The proverb, “Evil thoughts spring from the heart,” is presented in the preface to the epic novel, Don Quixote. In Roberto Bolaño’s ambitious novel 2666, we see the myriad embodiments of evil conjured and unleashed, sometimes subtly disguised as just a glitch of the human condition, barely perceptible and not easily named, and at other times with fury from the blackest hearts of men, politicians, criminals and countries working together as one monstrosity. 2666 is a long and divergent journey, one of such great distance and with so many intersections that at the end of it all, which is really no end at all, the reader must think hard to remember the first leg of the quest. In fact it would be necessary to look back to prior works to find its first stirrings. In Amulet we find mention of the ominous date–the cryptic title, which is never again mentioned in the body of 2666, making for the first mystery in a novel filled with difficult questions. The Savage Detectives, the novel for which Chilean born Bolaño won the Rómulo Gallegos Prize in 1999, ends in Santa Teresa, the same city around which the narrative of 2666 revolves. Furthermore, in the afterword, we are told to consider 2666 as being written by one of the protagonists of The Savage Detectives, Arturo Belano, largely considered to be Bolaño’s alter ego.* 2666* is a book to read in a state of urgency and anxiety, in much the same way we can imagine it being written; Bolaño was in a race against time and ultimately succumbed to liver failure in 2003 at the age of 50, with the novel almost complete.
The book is divided into five parts, entitled very simply: “The Part About the Critics,” “The Part About Amalfitano,” “The Part About Fate,” “The Part About the Crimes,” and “The Part About Archimboldi.” Five parts propelled by chance encounters, randomness and collisions between characters–all related, but not interdependent. The trajectory of the narrative is ambitious and at times elliptical, traversing Europe and the United States until, at the centre of it, the reader drops off into the abyss of the lawless border city of Santa Teresa, emerging, just barely, the journey only half over, before returning to the past and falling again into another abyss, that of WWII.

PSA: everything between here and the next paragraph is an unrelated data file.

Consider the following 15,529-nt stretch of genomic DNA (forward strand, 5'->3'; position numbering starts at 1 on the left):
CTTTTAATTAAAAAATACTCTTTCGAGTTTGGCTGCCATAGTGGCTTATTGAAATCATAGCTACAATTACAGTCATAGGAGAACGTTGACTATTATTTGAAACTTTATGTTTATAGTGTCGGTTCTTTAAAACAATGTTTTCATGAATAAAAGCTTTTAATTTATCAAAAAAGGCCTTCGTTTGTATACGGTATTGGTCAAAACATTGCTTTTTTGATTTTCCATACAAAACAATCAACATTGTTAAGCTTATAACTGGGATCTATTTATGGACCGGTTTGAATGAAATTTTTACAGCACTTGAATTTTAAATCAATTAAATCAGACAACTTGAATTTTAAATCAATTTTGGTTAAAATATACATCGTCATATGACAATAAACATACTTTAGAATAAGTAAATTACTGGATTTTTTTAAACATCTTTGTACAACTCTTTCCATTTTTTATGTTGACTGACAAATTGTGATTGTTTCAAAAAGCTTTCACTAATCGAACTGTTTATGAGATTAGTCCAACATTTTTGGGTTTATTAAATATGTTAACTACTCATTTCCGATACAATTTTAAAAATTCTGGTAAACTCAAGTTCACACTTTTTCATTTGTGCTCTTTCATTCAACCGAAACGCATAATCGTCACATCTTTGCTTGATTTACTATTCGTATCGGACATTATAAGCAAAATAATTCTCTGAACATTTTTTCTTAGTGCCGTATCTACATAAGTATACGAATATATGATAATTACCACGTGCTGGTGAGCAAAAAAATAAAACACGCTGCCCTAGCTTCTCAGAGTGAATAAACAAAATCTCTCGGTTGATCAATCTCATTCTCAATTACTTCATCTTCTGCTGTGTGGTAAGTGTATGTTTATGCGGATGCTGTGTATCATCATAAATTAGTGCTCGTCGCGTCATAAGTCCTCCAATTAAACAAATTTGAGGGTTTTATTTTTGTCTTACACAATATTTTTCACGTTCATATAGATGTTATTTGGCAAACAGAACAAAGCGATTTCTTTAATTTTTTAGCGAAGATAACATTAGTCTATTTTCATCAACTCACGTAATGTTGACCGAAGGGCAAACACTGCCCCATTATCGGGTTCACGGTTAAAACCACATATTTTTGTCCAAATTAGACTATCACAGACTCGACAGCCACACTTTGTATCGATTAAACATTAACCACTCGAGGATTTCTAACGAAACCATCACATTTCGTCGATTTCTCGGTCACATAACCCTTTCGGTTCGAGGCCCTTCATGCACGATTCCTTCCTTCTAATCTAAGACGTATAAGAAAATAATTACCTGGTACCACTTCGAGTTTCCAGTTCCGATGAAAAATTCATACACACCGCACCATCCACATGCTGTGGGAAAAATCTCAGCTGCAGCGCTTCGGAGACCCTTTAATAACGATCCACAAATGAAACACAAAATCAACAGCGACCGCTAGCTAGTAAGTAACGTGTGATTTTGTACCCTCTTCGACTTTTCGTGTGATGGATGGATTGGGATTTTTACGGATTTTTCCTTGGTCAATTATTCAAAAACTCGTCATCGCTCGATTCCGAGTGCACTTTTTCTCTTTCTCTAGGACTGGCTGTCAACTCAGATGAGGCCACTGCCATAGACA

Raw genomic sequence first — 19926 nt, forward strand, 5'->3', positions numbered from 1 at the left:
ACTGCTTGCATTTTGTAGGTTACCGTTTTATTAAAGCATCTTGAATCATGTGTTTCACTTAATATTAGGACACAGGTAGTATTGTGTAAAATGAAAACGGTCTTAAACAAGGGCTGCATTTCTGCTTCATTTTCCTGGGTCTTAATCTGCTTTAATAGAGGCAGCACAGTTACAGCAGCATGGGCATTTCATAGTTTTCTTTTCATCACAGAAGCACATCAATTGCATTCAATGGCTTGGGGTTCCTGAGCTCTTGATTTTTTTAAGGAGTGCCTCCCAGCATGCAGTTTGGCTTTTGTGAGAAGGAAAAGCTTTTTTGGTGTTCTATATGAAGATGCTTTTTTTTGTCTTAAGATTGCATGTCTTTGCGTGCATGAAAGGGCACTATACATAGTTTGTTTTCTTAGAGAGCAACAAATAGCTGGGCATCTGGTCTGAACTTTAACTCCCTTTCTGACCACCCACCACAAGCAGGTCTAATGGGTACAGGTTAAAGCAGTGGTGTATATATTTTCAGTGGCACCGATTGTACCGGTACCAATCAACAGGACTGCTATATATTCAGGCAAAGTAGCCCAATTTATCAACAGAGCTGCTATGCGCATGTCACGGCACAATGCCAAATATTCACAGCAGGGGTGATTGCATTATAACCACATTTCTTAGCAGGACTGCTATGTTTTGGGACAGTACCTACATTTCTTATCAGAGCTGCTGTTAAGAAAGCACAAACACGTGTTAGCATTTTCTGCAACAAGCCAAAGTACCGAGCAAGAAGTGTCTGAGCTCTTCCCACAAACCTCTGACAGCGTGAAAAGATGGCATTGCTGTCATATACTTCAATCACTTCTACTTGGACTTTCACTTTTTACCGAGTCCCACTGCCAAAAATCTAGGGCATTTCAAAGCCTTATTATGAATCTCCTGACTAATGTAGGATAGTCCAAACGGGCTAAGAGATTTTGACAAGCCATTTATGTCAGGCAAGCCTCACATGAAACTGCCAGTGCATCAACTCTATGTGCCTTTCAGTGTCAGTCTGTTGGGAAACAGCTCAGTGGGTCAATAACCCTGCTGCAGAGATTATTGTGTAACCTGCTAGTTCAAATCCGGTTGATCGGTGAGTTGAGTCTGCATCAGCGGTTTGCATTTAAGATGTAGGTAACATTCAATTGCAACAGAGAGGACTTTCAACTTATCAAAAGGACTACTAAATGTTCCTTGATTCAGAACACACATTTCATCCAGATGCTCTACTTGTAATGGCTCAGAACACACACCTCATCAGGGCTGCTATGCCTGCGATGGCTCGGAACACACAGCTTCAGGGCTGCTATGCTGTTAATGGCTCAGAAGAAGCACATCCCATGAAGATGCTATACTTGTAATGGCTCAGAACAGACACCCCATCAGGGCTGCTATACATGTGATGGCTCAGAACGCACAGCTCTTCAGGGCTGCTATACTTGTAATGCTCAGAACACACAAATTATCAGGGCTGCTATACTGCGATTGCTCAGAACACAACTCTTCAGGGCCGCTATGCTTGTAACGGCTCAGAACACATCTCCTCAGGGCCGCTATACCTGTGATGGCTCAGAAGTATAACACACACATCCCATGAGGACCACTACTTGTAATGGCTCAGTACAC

The story begins with four European professors of literature, who, joined by their passion for an enigmatic German novelist, embark on a journey to find him. Their search, guided largely by rumour, intuition and chance, brings three of the professors to the northern Mexican industrial city of Santa Teresa (a fictionalized Ciudad Juárez), the site of the continuing serial murders of hundreds of women and girls. Before the feminicidios are explored at length, the story stretches out laterally, one section dedicated to an extremely nervous Chilean professor of philosophy living in Santa Teresa, and another to a New York reporter covering a boxing match on assignment in this same city. These sections edge us closer and closer to the city’s black heart.
The last part is dedicated to the enigmatic author Benno von Archimboldi and is composed of stories exploding like gunshot out of other stories. It traces his transient life, beginning as an awkward boy more comfortable in the ocean than on land, his penchant for classifying seaweed like some juvenile taxonomist, his time served on the Eastern Front in WWII, and the development of his literary life. The character of Archimboldi, traverses the entire book, but at times disappears like a shadow at high noon in a sun so hot that it obliterates.
Throughout the apocalyptic adventure that is not without points of humour, nor tenderness, Bolaño guides us into dangerous places of life and of literature …
2666, Robert Bolano, translated from Spanish by Natasha Wimmer, Farrar, Straus and Giroux, 2008, hardcover, 912 pp, $30.